One promising exception is The Baroness von Sketch Show. And Wong praises the “bizarre” 2014–2015 show Strange Empire, a period piece set on the Alberta-Montana frontier—unfortunately, it only survived one season.

We can all hope the Ceeb, like others in the TV world, is taking a definitive step towards gambling on edgier concepts guided by an authoritative voice, rather than something written and produced by committee. “To a certain extent, Canada has never had the cult of the showrunner, [where] the writers are bigger than the actual actors,” Wong says. “That’s a leap of faith that Canadian writers have not been allowed in the past.”

A knack for taking risks and fostering talent is one thing that turned Australia’s ABC into a proven hub for local entertainment, especially in certain genres, says Queensland University of Technology media professor Stuart Cunningham.

ABC pulled this off partly by devising a sort of beta platform. Its online streaming service iView, which predated Netflix in Australia, includes original series never aired on TV, meaning it doesn’t have to gamble on sending a new writer or comedian straight to primetime television. Cooking show parody The Katering Show is a prime example: two young comedians, Kate McCartney and Kate McLennan, were given a mini-series on the streaming service; within a couple of successful years, they’d been granted a full half-hour comedy show in primetime.

IView shares some parallels with the network’s Unearthed radio service. “It gives newcomers a chance to shine and to see if they go well,” says Cunningham. The streaming service’s audience has consistently grown: by mid-2016, it was racking up 48 million “program plays” per month, which is  approximately equal to every Australian watching a TV show or movie on iView at least twice per month. And, not unrelated, none of ABC’s current drama or comedy shows has gone beyond four seasons on air.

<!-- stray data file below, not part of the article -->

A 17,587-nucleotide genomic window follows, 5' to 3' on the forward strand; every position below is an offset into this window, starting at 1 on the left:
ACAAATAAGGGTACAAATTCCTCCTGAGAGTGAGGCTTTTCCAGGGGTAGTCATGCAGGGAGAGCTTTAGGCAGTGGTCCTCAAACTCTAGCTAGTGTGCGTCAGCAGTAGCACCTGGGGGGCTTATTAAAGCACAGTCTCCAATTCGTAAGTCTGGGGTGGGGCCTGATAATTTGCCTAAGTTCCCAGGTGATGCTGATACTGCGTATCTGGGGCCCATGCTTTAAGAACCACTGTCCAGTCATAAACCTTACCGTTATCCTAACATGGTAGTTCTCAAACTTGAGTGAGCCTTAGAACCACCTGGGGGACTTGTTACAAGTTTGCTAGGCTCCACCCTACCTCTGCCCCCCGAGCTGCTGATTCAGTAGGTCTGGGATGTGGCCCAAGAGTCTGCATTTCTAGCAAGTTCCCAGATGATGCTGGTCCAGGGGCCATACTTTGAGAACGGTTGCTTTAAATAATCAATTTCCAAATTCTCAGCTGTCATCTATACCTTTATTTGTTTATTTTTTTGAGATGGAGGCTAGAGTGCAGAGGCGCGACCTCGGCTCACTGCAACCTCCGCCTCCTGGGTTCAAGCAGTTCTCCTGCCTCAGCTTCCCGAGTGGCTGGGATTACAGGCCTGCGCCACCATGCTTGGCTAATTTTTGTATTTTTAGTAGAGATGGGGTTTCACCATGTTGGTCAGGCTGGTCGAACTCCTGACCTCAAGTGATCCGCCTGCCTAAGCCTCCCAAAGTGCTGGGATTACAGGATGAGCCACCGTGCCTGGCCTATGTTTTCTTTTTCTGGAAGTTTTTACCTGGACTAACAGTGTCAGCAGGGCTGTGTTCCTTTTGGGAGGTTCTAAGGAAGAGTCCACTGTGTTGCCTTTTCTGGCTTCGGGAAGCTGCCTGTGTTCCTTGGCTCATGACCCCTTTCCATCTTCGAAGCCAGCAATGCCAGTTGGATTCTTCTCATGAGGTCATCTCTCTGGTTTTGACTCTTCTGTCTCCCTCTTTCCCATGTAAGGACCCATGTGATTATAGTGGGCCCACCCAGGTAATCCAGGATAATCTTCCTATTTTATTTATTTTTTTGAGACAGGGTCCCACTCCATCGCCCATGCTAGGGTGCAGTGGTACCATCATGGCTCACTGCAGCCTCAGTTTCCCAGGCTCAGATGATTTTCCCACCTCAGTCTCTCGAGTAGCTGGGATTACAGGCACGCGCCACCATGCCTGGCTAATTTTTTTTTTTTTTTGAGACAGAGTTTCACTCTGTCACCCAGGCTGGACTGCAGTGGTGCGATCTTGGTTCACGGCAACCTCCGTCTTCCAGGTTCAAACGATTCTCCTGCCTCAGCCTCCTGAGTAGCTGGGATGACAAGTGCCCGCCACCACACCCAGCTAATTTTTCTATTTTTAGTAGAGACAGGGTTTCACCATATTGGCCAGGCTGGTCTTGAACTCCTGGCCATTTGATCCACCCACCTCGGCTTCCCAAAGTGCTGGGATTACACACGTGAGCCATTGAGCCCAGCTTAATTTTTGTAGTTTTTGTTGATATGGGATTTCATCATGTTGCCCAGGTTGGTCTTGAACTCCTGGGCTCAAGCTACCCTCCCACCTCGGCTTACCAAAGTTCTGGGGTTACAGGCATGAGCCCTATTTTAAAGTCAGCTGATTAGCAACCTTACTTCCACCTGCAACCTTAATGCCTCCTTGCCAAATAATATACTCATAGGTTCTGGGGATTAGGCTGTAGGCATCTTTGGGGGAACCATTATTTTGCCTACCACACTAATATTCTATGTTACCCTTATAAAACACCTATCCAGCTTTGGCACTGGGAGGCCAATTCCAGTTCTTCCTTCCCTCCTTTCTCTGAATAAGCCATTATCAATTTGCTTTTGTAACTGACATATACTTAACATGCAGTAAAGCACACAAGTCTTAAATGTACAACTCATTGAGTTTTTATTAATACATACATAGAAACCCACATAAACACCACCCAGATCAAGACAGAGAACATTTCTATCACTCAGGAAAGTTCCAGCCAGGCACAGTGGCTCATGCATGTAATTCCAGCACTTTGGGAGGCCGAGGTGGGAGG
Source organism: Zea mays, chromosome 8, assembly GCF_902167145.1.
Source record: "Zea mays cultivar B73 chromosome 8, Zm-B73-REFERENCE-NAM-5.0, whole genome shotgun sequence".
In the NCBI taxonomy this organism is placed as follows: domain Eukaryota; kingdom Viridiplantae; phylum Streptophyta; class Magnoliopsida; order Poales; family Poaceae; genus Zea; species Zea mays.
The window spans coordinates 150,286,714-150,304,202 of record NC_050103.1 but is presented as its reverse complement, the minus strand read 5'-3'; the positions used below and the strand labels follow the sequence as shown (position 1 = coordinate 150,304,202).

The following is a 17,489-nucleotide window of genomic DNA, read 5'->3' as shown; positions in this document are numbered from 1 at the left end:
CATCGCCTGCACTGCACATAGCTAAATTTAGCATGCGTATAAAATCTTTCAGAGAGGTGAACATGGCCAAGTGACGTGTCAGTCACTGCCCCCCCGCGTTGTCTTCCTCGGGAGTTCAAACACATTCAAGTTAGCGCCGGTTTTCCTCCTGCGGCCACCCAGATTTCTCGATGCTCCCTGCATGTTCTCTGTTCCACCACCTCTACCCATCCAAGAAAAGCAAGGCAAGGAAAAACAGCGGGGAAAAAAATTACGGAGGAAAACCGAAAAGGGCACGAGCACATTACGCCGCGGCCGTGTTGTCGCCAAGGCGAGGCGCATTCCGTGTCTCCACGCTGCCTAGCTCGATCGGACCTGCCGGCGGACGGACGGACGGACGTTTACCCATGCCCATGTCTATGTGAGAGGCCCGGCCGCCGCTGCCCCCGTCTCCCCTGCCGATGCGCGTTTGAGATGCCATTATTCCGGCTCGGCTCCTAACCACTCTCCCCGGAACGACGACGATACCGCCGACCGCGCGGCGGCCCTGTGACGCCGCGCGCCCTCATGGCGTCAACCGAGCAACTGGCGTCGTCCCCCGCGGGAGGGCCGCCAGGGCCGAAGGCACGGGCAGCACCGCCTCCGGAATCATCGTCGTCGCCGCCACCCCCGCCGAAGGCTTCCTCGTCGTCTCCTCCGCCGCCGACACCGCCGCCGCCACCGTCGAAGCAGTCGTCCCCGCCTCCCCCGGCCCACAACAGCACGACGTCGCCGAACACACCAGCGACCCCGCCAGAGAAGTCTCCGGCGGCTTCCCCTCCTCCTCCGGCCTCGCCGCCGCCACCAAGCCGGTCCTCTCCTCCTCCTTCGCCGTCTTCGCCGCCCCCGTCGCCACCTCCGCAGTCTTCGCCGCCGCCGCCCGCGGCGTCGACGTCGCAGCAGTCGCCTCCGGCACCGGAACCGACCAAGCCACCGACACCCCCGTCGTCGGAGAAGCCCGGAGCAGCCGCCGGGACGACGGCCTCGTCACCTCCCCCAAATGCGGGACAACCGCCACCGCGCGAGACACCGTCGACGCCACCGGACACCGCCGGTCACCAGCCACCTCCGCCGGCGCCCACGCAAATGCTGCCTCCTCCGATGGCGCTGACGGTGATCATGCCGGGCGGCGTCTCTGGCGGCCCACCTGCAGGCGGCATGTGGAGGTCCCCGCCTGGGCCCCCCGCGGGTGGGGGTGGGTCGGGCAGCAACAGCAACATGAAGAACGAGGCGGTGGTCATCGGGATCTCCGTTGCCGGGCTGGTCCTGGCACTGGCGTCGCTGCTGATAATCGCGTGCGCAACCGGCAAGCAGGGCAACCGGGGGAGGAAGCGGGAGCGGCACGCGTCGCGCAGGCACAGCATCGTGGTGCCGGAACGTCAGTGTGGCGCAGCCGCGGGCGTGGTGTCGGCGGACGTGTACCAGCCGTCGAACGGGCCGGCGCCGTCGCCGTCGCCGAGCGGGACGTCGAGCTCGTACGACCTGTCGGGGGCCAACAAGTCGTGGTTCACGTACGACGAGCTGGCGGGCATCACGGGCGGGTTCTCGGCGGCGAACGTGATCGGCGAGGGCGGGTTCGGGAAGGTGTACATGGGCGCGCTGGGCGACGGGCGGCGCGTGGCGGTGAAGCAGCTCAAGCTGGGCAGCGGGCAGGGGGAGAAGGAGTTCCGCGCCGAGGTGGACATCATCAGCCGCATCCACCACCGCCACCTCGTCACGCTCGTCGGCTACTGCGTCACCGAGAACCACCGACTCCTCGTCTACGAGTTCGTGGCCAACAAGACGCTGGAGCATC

To Cunningham, re-licensing overseas hits and following commercial crazes like reality TV is not a public broadcaster’s job. But that doesn’t mean reality shows are off-limits: instead, he points to original concoctions by Australia’s two public broadcasters, ABC and the smaller, multiculturally oriented SBS. “They’ve typically had a twist on them,” he says. “Rather than a reality program about weight loss or partnering up, there’s a reality program about how you would survive in the colonial era, so it’s sort of like a costume drama.”

To be fair, the BBC has produced some heavily commercial reality shows, including The Apprentice and The Voice. But it also has several TV channels and a hefty budget for production. That means for each frivolous dating show, there’s another show set in a painstakingly recreated Victorian slum, or something else informative, entertaining and ambitious.